Grace Garcia was the matriarch of a tight-knit circle of women working to change the face of power in Texas politics. She was our leader, with a collection of experience, skills and smarts that no one else could rival. And she was dedicated to building other women up, and creating a community of support, the type of which has already drastically changed that face of power in Texas.
Grace was most recently the executive director of Annie's List -- an organization that works to recruit and elect Democratic pro-choice women in Texas -- and she was tragically taken from us too soon in a car accident on June 2nd. That afternoon, Grace was en route to a political event featuring Wendy Davis and Leticia Van de Putte. That morning, I saw her for the last time -- fittingly we had breakfast together with a small cadre of Texas women leaders, strategizing about the upcoming anniversary of Senator Davis' filibuster; with Grace, as always, pushing us to think bigger and to reach further.
Every day since Grace's death, her name has been echoing in my head and heart. I want to tell everyone about her, and I want to read endless tributes to her. I don't understand a world in which every woman in Texas does not know of Grace Garcia and what she did for all of us.
There are many good articles out there, summing up the legacy of Grace's work. She lived an incredible life, and had an incredible career dedicated to public service. From work in Texas politics, to electing President Clinton and then working in both the Clinton and Obama administrations, her life's work reads like a story. And then after all of those accomplishments, Grace came home, to Texas. Her final year of life was dedicated to getting more women in power in this state, and it has been a historic year for her to lead that charge.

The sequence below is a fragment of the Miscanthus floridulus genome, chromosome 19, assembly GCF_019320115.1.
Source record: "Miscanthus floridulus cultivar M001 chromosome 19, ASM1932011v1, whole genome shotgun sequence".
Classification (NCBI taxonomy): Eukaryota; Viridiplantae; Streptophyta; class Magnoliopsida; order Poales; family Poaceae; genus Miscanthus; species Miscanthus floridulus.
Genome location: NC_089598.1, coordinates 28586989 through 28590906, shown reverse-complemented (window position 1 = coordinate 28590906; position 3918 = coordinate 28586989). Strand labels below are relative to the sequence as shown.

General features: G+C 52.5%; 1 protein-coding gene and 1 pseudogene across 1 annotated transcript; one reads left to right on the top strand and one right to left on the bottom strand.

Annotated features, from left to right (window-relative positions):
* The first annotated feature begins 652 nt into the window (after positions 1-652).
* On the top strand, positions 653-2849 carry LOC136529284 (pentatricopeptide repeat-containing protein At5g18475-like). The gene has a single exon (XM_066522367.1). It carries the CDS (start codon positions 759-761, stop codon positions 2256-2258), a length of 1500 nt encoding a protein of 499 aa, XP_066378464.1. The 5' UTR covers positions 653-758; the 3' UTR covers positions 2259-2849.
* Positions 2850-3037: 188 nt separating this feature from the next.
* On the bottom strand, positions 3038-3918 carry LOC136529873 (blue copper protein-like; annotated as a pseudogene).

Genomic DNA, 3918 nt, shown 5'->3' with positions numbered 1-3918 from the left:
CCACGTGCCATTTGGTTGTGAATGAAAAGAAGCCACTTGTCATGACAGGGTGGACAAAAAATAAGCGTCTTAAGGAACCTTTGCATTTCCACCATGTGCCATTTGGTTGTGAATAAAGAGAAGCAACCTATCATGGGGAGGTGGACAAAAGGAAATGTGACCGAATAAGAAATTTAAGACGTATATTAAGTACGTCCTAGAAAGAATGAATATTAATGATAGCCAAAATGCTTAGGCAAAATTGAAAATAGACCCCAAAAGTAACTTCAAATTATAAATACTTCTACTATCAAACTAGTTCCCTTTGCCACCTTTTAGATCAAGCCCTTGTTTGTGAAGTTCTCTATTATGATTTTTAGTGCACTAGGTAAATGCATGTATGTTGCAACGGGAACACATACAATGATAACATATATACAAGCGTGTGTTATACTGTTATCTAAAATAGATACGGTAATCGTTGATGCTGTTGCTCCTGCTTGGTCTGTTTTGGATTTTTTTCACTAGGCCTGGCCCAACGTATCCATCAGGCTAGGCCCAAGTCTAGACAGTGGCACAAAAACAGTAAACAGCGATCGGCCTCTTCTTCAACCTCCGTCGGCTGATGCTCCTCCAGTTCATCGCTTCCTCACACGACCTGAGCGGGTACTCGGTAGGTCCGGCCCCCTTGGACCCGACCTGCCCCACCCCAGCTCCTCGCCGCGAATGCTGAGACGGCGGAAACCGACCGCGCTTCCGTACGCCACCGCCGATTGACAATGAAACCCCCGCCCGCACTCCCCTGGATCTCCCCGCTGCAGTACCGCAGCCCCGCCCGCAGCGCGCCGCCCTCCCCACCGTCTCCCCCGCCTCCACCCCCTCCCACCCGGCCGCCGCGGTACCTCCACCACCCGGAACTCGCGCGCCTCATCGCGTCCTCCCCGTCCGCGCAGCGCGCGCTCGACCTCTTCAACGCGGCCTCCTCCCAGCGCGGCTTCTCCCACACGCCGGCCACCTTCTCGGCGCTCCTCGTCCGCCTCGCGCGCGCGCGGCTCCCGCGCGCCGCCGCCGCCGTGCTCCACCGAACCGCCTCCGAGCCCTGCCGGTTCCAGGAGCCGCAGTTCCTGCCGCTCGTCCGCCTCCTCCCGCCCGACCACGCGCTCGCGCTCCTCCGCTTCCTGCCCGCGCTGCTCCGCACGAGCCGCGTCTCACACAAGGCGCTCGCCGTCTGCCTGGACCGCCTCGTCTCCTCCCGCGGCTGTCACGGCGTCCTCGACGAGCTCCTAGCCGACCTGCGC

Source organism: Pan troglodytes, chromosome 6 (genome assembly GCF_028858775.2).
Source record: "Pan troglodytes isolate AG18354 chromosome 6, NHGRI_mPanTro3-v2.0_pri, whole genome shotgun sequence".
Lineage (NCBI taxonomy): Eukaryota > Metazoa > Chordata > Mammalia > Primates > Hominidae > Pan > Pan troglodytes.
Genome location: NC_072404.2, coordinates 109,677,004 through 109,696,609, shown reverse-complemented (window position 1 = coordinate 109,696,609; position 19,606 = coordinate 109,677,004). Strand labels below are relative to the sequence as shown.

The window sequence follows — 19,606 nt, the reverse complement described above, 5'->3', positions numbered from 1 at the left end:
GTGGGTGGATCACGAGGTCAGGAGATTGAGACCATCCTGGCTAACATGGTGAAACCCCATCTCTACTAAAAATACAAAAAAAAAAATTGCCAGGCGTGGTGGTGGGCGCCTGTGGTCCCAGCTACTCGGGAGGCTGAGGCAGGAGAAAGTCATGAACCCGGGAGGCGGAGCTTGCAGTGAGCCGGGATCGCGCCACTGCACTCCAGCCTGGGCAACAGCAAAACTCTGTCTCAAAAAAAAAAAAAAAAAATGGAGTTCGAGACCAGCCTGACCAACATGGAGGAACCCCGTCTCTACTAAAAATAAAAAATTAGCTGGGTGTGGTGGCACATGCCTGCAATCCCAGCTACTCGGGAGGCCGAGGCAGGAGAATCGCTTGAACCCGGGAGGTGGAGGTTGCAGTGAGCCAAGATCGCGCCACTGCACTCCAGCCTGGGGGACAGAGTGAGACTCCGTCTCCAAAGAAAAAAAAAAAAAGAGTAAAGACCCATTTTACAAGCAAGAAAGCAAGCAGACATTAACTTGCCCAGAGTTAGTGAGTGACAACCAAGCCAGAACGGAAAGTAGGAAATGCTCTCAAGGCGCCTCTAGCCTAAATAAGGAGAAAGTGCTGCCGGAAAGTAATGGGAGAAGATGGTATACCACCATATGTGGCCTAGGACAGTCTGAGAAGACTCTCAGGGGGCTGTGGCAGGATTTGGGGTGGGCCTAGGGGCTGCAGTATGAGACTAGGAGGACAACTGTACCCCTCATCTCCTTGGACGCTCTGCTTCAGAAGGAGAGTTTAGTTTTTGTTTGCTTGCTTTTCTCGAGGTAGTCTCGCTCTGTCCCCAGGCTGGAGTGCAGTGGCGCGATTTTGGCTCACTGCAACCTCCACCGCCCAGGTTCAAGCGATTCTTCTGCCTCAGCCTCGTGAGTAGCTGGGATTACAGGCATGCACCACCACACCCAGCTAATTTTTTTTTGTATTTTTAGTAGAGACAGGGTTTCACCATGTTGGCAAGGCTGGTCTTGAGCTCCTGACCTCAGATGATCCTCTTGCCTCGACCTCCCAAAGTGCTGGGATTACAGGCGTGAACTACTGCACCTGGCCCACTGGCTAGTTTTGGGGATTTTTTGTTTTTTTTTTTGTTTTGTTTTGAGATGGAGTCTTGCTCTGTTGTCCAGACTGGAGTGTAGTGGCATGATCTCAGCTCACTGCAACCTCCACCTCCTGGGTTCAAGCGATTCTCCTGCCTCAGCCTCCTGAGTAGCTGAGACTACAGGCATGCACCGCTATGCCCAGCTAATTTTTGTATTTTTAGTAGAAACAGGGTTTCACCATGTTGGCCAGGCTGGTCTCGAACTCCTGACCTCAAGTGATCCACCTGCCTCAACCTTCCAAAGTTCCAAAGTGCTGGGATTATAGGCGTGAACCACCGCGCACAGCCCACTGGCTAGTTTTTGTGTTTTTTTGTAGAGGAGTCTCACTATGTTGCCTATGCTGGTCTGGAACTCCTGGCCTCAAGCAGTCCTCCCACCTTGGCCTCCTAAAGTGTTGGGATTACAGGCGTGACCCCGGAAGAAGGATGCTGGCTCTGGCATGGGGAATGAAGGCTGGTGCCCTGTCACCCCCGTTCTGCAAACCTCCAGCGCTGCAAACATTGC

But Grace's impact cannot be summed up just by biography and references to her vast and immeasurably impressive body of work. When telling stories about Grace to women who did not know her, I find myself going back to a series of points: She was hilarious. She would take no shit. And she supported other women fiercely -- she had our backs, mentored us and created a beloved community of young women leaders who all soaked up wisdom from her.